In another ominous sign for the Carter administration's anti-inflation efforts, the Labor Department reported yesterday that the rate of increase in union wages is rising for the first time since 1975.
The increase came despite recent moderating of wage increase rates for the work force as a whole and the administration's highly visible efforts to focus on big union contract settlements in trying to win compliance with its voluntary wage restraint program.
Administration anti-inflation officials have seen the leveling-off of overall wage rate increases as a cause for optimism. But several economists, both inside and outside the government, suggested yesterday that the new upsurge in union wage settlements could trigger "catch-up" pressures in the nonunion work force as well.
The Labor Department report found that first-year wage increases in contracts negotiated during the first six months of 1979 averaged 8.2 percent, up from 7.6 percent during 1978. Wage increases negotiated for each year over the life of new contracts showed a comparable rise - 7 percent, as opposed to 6.4 percent last year.
Increases in combined wage and benefit adjustments amounted to 9.2 percent for the first year and 7.3 percent annually during the contract, compared to percentages of 8.3 and 6.3, respectively, for last year.
None of the figures includes projected cost-of-living increases, which, in the 57 percent of contracts that have cost-of-living clauses, are expected to add substantially to wages because of the current double-digit inflation rate.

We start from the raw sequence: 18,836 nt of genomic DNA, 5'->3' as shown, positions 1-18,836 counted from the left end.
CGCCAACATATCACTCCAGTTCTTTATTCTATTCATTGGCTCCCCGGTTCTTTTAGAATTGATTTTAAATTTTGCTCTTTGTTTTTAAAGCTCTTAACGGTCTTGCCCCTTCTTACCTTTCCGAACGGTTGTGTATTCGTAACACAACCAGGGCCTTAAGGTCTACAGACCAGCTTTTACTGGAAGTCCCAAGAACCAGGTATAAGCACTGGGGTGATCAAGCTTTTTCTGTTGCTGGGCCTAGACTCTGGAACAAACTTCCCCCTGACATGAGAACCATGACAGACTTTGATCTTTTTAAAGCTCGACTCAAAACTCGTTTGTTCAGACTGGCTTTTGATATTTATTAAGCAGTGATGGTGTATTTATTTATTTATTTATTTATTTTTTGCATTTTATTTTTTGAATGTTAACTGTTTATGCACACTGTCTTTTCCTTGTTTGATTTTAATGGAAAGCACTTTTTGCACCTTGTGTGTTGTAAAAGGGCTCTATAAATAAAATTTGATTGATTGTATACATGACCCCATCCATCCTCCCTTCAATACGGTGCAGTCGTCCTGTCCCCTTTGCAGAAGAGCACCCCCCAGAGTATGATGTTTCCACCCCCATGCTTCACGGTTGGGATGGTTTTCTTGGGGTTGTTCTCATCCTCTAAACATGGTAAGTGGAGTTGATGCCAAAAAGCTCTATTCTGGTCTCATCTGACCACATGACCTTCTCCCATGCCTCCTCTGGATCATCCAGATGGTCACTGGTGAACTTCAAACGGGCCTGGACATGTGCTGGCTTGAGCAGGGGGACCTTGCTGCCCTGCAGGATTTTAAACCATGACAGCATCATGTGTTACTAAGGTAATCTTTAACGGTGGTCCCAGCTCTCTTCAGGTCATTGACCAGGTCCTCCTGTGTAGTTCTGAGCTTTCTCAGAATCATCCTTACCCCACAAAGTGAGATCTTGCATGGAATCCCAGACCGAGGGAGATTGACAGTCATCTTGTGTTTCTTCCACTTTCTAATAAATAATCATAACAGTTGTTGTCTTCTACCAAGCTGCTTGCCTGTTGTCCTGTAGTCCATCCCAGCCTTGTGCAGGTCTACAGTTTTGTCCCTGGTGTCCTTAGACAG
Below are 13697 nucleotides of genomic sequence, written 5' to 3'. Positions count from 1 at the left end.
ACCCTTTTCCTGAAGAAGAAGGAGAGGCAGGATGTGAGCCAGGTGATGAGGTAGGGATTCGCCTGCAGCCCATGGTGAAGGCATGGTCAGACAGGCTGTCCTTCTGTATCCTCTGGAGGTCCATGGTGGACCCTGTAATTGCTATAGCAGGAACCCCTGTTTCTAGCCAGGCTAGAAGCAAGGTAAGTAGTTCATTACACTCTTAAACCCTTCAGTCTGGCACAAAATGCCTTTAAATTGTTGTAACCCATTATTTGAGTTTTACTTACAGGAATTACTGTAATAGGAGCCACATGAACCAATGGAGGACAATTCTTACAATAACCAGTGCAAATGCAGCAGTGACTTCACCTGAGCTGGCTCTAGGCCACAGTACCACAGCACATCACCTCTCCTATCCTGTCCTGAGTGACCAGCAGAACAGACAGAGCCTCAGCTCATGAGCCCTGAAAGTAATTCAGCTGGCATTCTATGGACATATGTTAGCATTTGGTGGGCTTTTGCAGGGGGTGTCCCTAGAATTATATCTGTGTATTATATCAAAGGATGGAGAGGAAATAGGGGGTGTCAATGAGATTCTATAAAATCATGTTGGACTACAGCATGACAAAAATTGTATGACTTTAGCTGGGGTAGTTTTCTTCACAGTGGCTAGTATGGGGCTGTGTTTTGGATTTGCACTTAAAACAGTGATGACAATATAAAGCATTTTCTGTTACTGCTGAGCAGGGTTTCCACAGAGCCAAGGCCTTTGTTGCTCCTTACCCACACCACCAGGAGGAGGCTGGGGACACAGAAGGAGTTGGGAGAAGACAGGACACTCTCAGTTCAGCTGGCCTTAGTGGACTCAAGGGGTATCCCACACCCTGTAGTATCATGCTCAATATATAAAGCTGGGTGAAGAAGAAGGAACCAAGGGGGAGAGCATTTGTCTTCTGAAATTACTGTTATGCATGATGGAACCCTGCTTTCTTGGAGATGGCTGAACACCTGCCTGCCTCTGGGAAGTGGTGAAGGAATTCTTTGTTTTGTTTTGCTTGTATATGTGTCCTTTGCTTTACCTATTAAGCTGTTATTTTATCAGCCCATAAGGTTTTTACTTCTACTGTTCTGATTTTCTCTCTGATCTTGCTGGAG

For this and other reasons, the figures, compiled by the Labor Department's Bureau of Labor tstatistics, are not suitable for comparison with the administration's guideline of 7 percent a year for wage and benefit increases. But if cost-of-living payments are included, as they are in the guideline formula, the wage averages appear to be considerably in excess of 7 percent.
The averages for the first six months of this year reverse a four-year moderating trend in the rate of increases in union wages. Not since 1975, when the size of first-year wage increases began dropping from a peak of 10.3 percent, has there been an increase in the wage-rise rate.
In an ironic twist, the biggest upward pressure on wages came in the one area where anti-inflation officials had expected little trouble: construction. Nonunion competition and unemployment had kept union construction wages in check since the early 1970s and were expected to continue to do so.
But, instead, construction union wage increases averaged 9.2 percent for the first year, up from 6.5 percent last year. When benefits are included, the increase was even greater.
Manufacturing wage gains also were up sharply - 9.6 percent as opposed to 8.3 percent last year. But the growth of construction union wages was so disproportionately strong that when wages for all industries except construction were averaged, virtually no change in the rate of increase was found.
tthe Labor Department report included several large recent union settlements, including the Teamster master freight pact, but not even more costly settlements covering the rubber industry and some airlines, which will show up in subsequent reports.
The report covered nearly 1.4 million workers, about one-third of them from the transportation industry, including trucking, and one-quarter more from construction.
The Bureau of Labor Statistics counts only contracts cov ering 1,000 or more workers in computing wage averages and 5,000 or more workers in computing combined wage-benefit averages.